Jetboil Flash Cooking System

0

Basic summary:  An extensively updated version of Jetboil’s iconic backcountry water heating system. The new Flash has design updates that make it more stowable, more ergonomic, easier and faster to use than previous editions. The new Flash is able to boil 2 cups of water in 100 seconds, which is a full minute quicker than its predecessor.

MSRP: $100

Features and specs:

  • Weight (including stabilizer tripod): 14 oz
  • Packed dimensions: 104mm x 180mm
  • Heat capacity: 9000 BTU
  • Boil time: 100 seconds for 2 cups
  • Fuel source: isobutane-propane canisters (sold separately)
  • 100g fuel canister boils 10L water – approximately 20 2-cup servings
  • Stove burner, fuel canister, and tripod stow inside cooking cup
  • Easy push-button igniter
  • Large metal twist-valve fuel controller
  • 1 Liter FluxRing cooking cup with insulating cozy
  • Four external cozy color options
  • Ergonomic handle
  • Thermochromatic, color-change heat indicator
  • Bottom cover doubles as a measuring cup and bowl

Deep dive:

Jetboil’s Flash Cooking System has become a staple of campers as well as backpackers for its light weight and ease of boiling water, which allows for dehydrated meals at night and coffee in the mornings. The 2018 version accomplishes the seemingly impossible task of adding power, improving ease of use, and decreasing weight. It has almost double the BTUs as the old version, boils water almost 40% faster, packs more easily, and weighs almost one ounce less.

Most of the top to bottom revisions improve the convenience of use, starting with the flexible plastic lid, which is translucent to see through it if needed. Below that, the neoprene sleeve that wraps the cup has a heat indicator function that turns the “flames” orange when the water inside is ready to boil. The handle built into the sleeve has been revised a bit for easier gripping and pouring.

Flames turn orange as water heats.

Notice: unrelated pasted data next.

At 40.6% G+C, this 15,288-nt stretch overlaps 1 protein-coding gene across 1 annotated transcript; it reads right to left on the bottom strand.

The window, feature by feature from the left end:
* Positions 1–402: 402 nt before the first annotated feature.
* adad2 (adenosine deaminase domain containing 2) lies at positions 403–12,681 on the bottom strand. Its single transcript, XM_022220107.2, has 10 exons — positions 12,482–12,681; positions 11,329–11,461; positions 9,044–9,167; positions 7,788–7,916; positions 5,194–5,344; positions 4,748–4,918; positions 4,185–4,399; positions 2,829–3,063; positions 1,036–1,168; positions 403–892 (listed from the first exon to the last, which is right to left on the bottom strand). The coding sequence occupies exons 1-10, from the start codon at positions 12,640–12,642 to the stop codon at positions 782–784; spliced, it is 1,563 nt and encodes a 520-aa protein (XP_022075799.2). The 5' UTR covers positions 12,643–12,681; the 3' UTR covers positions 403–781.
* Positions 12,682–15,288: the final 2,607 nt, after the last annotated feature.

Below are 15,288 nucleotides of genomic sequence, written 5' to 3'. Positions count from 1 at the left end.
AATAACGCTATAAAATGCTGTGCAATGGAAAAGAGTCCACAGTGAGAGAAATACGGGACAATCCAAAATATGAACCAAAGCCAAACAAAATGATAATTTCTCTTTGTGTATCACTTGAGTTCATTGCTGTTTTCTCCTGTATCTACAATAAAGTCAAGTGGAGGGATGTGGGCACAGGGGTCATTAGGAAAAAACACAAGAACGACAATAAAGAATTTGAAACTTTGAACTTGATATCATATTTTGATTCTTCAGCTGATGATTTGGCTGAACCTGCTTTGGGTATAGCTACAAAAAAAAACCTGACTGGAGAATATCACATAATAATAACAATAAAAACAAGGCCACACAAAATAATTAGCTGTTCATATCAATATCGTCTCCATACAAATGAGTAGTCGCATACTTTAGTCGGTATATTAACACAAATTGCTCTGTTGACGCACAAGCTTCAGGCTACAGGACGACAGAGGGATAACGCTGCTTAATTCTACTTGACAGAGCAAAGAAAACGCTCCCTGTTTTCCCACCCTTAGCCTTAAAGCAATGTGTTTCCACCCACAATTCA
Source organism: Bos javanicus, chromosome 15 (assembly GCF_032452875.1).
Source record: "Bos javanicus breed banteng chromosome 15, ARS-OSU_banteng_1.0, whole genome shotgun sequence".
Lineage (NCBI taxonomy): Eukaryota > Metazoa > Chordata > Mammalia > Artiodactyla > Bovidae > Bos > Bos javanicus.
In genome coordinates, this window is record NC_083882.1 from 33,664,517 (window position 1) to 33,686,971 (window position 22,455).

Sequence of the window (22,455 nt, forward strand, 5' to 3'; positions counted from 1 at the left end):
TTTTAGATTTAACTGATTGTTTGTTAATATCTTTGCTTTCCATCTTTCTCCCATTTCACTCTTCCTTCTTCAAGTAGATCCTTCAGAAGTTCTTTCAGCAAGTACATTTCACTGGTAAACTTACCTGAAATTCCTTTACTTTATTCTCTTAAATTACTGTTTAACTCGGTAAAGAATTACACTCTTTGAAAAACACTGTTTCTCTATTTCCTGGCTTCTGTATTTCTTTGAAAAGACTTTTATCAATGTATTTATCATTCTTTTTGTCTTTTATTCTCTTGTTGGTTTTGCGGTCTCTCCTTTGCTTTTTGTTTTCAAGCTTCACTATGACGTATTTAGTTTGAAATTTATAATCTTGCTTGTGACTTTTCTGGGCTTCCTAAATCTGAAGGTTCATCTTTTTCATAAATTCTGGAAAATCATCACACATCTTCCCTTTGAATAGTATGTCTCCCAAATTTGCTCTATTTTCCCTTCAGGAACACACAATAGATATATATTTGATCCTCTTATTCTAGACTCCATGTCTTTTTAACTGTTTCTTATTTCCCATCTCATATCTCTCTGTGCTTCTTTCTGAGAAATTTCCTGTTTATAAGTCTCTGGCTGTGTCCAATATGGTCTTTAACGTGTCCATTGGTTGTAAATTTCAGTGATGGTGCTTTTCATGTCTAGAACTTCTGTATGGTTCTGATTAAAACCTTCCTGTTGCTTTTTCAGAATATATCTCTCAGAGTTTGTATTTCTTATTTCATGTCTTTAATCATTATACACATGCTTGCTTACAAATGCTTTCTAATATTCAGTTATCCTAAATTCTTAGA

The base of the system has been upgraded through the use of lighter aluminum in the base plate, which accounts for the decreased overall weight of the system. The base plate attaches and detaches from the cup with a twist and lock/unlock movement that secures in place and detaches easily. Another improvement with the 2018 Flash is the inclusion of the stabilizing tripod, which used to be sold separately. This tripod easily snaps in place with the fuel canister, making the whole system stable on irregular ground.

Stabilizer tripod and fuel canister.

From a packability standpoint, the entire Flash system is very efficient: the tripod, fuel canister, and base plate all fit into the main cup, with the top lid and bottom cover keeping all of the contents secure. The external shape and construction is quite smooth, so it’s easy to place into or out of a backpack without getting caught on other clothing or gear. If you’re fastpacking or jogging with the Flash in its packed mode, you’ll hear a bit of rattling inside, which we remedied by inserting a bit of paper towels to occupy the small amounts of space inside the main cup.

The only design feature that proved a bit problematic was the neoprene insulation, which didn’t provide as much protection as we hoped for between our fingers and the boiling water inside the cup. If you grip the cup lightly, it’s not an issue, but when you need to grip it more tightly (for example, when twisting the cup off the base), you’ve only got a few seconds before it feels uncomfortable. Otherwise, the overall ease of use was quite impressive, from the intuitive setup to the easy ignition and flame control. The Flash provides a very convenient and compact means to expand your trailside food options, and it’s also the base system for a number of accessories sold separately to give you even more options if you have extra space to store them.

The Jetboil Flash is now available at www.jetboil.com as well as multiple other retailers.

Share.

About Author

Donald is a physical therapist, California native, barefoot aficionado, and father of three with more than 25 years of experience in endurance sports. He was a collegiate rower at UCLA, then dabbled in marathons and Ironman-distance triathlons before falling in love with ultras in the early 2000s. His favorite locations to run include Marin County, CA, and the Sierra Nevada mountains, and he loves exploring America's National Parks. When he's not training for ultramarathons, he enjoys hiking or slacklining with his family in Monterey County, CA.

Leave A Reply